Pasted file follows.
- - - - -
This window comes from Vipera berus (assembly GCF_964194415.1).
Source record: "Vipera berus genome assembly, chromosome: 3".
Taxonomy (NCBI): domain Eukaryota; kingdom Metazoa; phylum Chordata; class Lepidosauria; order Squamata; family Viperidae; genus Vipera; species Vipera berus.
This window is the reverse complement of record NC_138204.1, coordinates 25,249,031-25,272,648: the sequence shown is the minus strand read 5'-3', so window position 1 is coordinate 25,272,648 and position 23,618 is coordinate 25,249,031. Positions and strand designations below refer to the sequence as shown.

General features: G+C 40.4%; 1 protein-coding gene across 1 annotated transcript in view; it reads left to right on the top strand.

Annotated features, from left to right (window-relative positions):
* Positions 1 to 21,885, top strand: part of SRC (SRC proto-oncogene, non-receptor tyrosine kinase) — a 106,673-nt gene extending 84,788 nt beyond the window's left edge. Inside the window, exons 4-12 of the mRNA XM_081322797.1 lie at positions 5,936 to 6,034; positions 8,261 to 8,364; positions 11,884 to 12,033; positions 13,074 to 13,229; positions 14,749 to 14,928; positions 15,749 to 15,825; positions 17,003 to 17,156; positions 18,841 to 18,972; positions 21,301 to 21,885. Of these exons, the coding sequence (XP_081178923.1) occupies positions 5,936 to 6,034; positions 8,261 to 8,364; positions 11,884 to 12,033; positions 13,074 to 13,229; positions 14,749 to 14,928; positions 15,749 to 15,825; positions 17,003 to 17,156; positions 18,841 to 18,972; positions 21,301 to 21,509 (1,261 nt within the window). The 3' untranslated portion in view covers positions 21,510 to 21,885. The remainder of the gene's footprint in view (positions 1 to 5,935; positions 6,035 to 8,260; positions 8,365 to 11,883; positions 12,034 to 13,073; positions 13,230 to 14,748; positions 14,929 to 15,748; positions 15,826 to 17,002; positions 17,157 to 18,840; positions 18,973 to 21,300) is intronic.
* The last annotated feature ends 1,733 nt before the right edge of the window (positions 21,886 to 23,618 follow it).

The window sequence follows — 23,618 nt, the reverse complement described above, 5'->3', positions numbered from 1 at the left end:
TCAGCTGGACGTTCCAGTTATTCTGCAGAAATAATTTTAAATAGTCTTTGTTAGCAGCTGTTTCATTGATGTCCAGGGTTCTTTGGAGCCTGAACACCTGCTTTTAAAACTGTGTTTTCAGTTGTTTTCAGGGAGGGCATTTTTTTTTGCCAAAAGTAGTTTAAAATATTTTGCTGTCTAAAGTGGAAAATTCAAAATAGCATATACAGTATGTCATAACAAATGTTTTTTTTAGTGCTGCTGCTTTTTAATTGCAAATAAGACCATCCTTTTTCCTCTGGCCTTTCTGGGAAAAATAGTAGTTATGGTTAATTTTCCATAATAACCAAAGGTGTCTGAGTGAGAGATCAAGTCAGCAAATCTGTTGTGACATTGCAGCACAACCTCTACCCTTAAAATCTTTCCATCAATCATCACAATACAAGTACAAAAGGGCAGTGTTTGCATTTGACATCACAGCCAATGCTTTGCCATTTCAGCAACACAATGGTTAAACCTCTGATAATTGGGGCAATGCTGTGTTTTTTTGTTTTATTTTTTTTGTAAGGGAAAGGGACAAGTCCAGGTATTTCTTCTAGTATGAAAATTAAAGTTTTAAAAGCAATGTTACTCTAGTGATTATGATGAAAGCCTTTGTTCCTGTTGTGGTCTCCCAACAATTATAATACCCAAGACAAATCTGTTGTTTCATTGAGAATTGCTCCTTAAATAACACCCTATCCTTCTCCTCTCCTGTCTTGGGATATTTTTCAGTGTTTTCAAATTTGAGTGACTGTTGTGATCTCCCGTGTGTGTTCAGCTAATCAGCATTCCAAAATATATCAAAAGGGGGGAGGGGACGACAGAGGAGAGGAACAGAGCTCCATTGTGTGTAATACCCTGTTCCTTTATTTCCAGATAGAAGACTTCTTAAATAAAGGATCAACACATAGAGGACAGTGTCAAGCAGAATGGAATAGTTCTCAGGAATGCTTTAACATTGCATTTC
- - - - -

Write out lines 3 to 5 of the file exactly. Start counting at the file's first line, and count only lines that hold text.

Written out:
Taxonomy (NCBI): domain Eukaryota; kingdom Metazoa; phylum Chordata; class Lepidosauria; order Squamata; family Viperidae; genus Vipera; species Vipera berus.
This window is the reverse complement of record NC_138204.1, coordinates 25,249,031-25,272,648: the sequence shown is the minus strand read 5'-3', so window position 1 is coordinate 25,272,648 and position 23,618 is coordinate 25,249,031. Positions and strand designations below refer to the sequence as shown.

General features: G+C 40.4%; 1 protein-coding gene across 1 annotated transcript in view; it reads left to right on the top strand.